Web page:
The recent acts of evil by ISIS (ISIL) are “real-time” illustrations of how difficult Jesus’ command seems. ISIS is active in capturing and slaughtering Coptic Christians, journalists, individuals working for humanitarian organizations, and Muslims who reject ISIL’s radical ideology. These acts are more than atrocious — they are evil!


Somehow this present day iniquitous behavior encourages me to sing with the Psalmist, longing for God to intervene with acts of righteous judgments. I often find myself praying: “Please God, in your mercy, intervene for those living with such atrocities! Please stop the forces of evil!”


Samuel’s words also resonate with my deep emotions when I witness the senseless, unjustifiable acts of violence. I find myself hoping that — as horrible as it sounds — that “Jihadist John,” and others like him will be annihilated!  The slaughter of innocent people who refuse to convert to — or those who choose to renounce — opposing ideas, makes me angry. At least emotionally, I can understand why retaliation against those who inflict inhuman acts of violence may seem reasonable, if not justifiable.


I admit I’m angry at radical ideologies that purport the slaughter of those who fail to agree with their teaching, and who do so in the name of ALLAH (the Arabic word used by Muslims — and often by Arabic speaking Christians — for God). When an ideology seeks to justify the extermination of men, women, and children due to a creedal difference, it conflicts with the teachings of Jesus:


"Love your enemies, do good to those who hate you, bless those who curse you, pray for those who abuse you. If anyone strikes you on the cheek, offer the other also..."


Jesus’ instructions pose a quandary for me. As a follower of Jesus, I attempt to live my life by Christ’s commands. I am far from mastering perfection in my obedience to the LORD’s requirements. I continue to be a candidate for God’s grace, mercy, and forgiveness. Despite my sinfulness — I desire to obey Christ in all areas of my life.


However, I must admit: praying for my enemies is not my first inclination, let alone loving them or blessing them with kindness... especially when they are evil!  It is counter-intuitive to my nature. So, what is it that Jesus wants me to discover?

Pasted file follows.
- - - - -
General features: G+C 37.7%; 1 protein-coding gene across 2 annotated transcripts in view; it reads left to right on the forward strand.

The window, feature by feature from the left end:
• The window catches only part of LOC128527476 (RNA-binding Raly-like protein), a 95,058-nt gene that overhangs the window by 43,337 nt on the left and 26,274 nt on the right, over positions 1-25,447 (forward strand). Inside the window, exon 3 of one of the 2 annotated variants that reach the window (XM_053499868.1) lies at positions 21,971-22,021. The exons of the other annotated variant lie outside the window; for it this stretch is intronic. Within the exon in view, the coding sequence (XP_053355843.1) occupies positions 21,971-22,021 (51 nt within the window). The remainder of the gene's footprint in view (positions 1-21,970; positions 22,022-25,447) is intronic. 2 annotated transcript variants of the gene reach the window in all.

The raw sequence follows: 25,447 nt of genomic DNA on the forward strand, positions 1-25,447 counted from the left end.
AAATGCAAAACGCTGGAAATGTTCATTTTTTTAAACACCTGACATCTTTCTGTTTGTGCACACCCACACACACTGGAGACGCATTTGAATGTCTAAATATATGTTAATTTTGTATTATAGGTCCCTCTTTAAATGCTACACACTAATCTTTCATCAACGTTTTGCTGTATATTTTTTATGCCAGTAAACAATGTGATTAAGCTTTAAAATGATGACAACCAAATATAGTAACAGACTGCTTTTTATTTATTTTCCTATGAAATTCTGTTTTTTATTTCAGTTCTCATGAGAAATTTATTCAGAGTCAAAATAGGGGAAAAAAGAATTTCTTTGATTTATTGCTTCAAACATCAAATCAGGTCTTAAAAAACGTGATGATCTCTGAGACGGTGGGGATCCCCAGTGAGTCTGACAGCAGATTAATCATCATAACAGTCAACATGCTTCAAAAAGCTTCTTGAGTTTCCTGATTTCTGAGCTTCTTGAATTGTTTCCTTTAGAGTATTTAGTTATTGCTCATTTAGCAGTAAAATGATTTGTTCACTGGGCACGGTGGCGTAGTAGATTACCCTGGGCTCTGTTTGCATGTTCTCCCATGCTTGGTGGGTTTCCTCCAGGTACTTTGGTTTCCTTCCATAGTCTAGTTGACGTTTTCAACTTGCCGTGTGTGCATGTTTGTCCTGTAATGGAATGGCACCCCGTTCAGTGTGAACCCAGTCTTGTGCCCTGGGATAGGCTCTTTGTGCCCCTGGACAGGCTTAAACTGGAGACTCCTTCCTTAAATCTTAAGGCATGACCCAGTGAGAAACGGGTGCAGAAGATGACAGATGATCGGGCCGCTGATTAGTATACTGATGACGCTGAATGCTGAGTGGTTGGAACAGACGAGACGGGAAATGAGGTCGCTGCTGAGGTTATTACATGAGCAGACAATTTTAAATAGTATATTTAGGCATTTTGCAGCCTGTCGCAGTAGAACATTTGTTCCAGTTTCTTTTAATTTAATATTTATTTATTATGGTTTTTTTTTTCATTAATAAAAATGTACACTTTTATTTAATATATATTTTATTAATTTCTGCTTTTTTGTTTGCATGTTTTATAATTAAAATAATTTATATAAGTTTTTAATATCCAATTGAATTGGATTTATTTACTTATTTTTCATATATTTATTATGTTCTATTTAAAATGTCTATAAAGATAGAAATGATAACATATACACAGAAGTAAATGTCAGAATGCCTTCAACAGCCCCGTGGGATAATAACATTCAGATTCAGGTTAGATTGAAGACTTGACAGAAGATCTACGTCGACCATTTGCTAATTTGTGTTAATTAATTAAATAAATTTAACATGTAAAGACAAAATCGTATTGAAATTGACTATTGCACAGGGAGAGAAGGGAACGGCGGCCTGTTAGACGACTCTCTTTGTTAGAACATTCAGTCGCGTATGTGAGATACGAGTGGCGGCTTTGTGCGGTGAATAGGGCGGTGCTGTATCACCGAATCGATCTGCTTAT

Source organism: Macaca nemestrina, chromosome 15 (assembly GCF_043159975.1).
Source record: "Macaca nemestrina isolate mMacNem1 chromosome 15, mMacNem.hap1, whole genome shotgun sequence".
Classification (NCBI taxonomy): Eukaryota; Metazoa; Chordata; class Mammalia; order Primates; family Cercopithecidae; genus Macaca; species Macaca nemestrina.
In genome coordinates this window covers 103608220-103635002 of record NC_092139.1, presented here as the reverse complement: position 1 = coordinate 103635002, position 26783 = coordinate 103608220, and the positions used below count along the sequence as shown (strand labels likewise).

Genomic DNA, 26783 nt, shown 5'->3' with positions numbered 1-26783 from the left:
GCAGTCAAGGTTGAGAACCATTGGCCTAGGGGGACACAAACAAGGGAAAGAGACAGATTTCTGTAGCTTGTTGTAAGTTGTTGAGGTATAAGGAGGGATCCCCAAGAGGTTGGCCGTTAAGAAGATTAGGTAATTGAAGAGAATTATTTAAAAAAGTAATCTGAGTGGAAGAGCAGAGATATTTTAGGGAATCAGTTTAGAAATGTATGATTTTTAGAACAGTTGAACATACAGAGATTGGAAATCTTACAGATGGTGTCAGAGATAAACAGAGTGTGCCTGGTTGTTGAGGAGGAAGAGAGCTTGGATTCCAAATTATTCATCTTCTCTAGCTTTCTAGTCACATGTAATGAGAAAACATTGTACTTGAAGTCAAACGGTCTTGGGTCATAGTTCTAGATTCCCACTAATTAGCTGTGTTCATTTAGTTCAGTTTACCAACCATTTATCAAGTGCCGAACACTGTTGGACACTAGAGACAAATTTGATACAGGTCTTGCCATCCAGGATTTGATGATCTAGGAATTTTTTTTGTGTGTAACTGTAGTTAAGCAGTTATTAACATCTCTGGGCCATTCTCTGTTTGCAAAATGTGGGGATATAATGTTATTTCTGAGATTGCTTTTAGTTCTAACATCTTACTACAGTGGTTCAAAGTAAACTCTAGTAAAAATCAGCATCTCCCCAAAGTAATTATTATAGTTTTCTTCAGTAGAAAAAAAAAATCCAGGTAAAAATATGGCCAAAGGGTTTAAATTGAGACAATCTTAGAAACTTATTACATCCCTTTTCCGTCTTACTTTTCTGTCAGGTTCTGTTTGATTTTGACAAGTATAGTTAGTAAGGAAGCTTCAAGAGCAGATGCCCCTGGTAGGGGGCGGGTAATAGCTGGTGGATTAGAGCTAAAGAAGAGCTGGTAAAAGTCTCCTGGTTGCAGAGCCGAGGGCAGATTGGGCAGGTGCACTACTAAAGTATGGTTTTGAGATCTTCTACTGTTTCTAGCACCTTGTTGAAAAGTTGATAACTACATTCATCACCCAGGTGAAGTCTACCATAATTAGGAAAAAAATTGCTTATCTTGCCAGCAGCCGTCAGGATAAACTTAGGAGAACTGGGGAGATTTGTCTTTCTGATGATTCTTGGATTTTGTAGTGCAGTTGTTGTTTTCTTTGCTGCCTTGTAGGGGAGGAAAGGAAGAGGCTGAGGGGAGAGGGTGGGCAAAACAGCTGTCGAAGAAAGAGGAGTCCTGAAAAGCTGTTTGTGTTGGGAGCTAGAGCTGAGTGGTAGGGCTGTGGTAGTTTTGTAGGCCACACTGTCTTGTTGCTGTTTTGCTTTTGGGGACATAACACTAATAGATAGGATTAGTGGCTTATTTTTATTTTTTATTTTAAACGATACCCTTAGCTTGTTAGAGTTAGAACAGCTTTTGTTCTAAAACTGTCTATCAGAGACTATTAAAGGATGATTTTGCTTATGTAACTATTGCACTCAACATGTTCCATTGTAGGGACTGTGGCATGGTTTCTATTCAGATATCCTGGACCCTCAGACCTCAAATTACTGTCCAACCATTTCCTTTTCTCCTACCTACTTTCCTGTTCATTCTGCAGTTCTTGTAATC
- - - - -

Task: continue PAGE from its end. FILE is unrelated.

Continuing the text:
Jesus wants me to learn the difference between my feelings and my actions. Like a caboose that follows the engine of a train, loving feelings follow loving actions. Jesus’ instruction is directed toward my “will,” not my “feeling.”


An appropriate “feeling,” when diabolical acts of unjust force are imposed upon the innocent, is to be angry!  Without anger, a proper action to stop the effects of Hitler would not have occurred. The lesson is: Jesus desires my response to be a result of my will, not my emotion.


It’s easy for us to respond with kindness and love to those who treat us kindly and lovingly. However, to love our enemy, to bless them and wish the very best for them, cannot happen without the intentional act of our will, which must submit to the purpose of Christ.


Perhaps I’m a little radical. I still believe it’s possible to love those who disagree with me, to do good to those who do not fit in my box, to bless those who malign me, and to pray for my enemies.


 “Lord, in your mercy, I ask that you bless those who curse me. Create in me a new heart, capable of acting with purpose, and to avoid reacting with emotion. Grace those who suffer and grieve today and give strength to those who experience acts of violence. Empower them with courage, hope, and faith - Amen.”

[1] The Holy Bible: New Revised Standard Version (Nashville: Thomas Nelson Publishers, 1989), 1 Sa 15:2–3



● What do you “feel” when faced with the atrocities seen in our world?
● Who is your enemy?  How have you been treated unjustly?
● How might it be possible to accept your anger for what it is, while choosing to respond from your “will” rather than your “feeling?”
● How might your feelings of anxiety change if you were to pray for your enemies?
● How might prayer change the hearts of your enemies – and yours?